When Democrats Attack

The Democratic response is not so much misleading as it is hypocritical. A Democratic Congressional Campaign Committee ad released May 14 criticizes Republican candidate Brian Bilbray for missing a "key" vote on a tax cut that Democrats almost unanimously opposed at the time.

DCCC ad
Australia  ”

Announcer: In 1999 Congressman Bilbray took a special interest paid trip to Australia .
Kangaroo: “G’day Mr. Bilbray.”

Announcer: Bilbray skipped a whole week of work, missing 34 votes.
Kangaroo: “Surf is great this time of year mate!”
Announcer: Bilbray even missed a key vote to give California families an average tax cut of $700 dollars a year.
Kangaroo: “Pretty spiffy you can skip work to hang out with special interests ey?”
Announcer: Brian Bilbray, such a good friend to lobbyists he became one himself. Isn’t it time for a change?
The Democratic Congressional Campaign Committee is responsible for the content of this advertising.

Specifically, the ad says Bilbray "missed a key vote to give California families an average tax cut of $700 a year." In fact Bilbray's vote on final passage of the Financial Freedom Act of 1999 was not all that "key," since the measure passed the House quite comfortably, without his participation, by 221-206. But more importantly, the Republican-sponsored cut this Democratic ad now praises was opposed by 95 per cent of all House Democrats, and failed to become law only because of a veto by Democratic President Bill Clinton. 

Furthermore, Bilbray did  vote for the bill when it first passed the House, before being sent to a Senate-House conference to work out the final version.

Special Interests

The ad, featuring an animated kangaroo with an Aussie accent, faults Bilbray for a "special-interest paid trip" to Australia. It is true that Bilbray and his wife took a four-day trip to Australia in August 1999 for a trade conference, missing a week of votes in Congress. Bilbray said the trip was paid for by the Australian American Business Leaders Forum, which Bilbray told the San Diego Union-Tribune is "a business group pushing for U.S.-Australian trade enhancement."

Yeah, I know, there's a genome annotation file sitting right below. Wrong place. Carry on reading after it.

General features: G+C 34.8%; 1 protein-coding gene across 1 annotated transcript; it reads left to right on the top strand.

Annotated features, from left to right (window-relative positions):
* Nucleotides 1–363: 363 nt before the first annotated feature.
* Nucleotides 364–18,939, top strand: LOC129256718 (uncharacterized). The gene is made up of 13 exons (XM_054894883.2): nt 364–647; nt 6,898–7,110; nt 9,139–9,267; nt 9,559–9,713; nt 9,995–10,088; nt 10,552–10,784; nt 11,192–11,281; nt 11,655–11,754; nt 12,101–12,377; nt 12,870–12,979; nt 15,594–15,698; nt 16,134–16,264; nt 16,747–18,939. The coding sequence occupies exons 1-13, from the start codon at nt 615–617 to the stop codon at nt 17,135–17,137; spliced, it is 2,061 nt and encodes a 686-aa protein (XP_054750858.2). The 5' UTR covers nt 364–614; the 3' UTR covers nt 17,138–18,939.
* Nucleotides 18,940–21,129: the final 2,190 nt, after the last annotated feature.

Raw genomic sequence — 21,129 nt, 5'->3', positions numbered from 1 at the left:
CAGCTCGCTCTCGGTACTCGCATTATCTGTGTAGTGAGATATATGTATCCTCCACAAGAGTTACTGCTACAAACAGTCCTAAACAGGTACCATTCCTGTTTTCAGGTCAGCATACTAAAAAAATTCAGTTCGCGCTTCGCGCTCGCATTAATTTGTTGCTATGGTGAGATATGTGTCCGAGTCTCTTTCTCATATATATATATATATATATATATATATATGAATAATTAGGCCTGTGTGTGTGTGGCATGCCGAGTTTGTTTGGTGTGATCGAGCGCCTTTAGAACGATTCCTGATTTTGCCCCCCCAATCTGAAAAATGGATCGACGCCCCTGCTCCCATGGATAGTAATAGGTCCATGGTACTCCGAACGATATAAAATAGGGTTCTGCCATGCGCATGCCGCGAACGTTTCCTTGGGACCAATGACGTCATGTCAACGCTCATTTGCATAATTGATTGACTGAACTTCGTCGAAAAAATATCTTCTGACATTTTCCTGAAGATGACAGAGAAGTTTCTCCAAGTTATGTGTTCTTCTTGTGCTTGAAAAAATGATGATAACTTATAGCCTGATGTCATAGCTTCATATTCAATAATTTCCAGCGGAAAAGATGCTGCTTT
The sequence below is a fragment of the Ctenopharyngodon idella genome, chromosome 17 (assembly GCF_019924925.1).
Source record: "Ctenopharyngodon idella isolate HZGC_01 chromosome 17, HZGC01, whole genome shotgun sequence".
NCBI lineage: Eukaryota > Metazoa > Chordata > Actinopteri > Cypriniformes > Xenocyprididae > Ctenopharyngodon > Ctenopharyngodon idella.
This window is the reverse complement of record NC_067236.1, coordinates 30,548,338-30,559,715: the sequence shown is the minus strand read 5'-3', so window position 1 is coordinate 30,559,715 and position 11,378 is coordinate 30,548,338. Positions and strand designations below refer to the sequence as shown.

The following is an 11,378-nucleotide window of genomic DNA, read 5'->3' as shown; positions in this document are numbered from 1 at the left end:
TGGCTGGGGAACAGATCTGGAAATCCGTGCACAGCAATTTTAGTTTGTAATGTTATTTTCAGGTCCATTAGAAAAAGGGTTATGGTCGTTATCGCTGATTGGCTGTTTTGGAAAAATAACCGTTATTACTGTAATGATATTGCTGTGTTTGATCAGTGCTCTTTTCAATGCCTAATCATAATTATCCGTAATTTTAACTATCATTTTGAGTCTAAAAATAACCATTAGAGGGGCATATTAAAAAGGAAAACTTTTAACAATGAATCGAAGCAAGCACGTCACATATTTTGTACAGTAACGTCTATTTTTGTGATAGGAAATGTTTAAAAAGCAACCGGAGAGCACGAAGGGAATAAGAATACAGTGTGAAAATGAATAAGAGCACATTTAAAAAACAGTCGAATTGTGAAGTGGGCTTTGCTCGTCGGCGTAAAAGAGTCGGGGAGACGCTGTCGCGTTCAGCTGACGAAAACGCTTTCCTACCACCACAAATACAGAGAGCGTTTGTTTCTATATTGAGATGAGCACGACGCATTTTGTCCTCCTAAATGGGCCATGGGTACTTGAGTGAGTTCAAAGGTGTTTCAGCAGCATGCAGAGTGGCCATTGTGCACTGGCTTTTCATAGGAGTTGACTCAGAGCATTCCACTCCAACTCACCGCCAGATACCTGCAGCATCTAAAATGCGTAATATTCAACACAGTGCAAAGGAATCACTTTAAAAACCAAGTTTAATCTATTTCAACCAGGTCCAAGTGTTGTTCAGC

by Brooks Jackson, James Ficaro and Emi Kolawole

Sources

William Finn Bennett, " 50th candidates duke it out ," North County Times, 6 May 2006

Edward Sifuentes, "
Busby says she aims to change 'culture of corruption ,'" North County Times, 10 May 2006

Dong-Phuong Nguyen, "Bilbray has no record of who paid Aussie trip; Congressman failed to list item on financial statement," San Diego Union-Tribune, 3 Oct 2000

Dong-Phuong Nguyen, "Bilbray in dark on who paid Aussie trip," San Diego Union-Tribune, 4 Oct 2000

 

"Francine Busby 2006 National Political Awareness Test," Project Vote Smart.

 

"Francine Busby 2004 National Political Awareness Test," Project Vote Smart. (See "Supporting Documents")

 

House Roll Call Vote 106th Congress - 1st Session H.R. 2488 (On Agreeing to the Conference Report of the Financial Freedom Act of 1999)  Vote 379 5 Aug 1999.

 

House Roll Call Vote 106th Congress - 1st Session H.R. 2488 (On Passage of the Financial Freedom Act of 1999)  Vote 333 22 Jul 1999.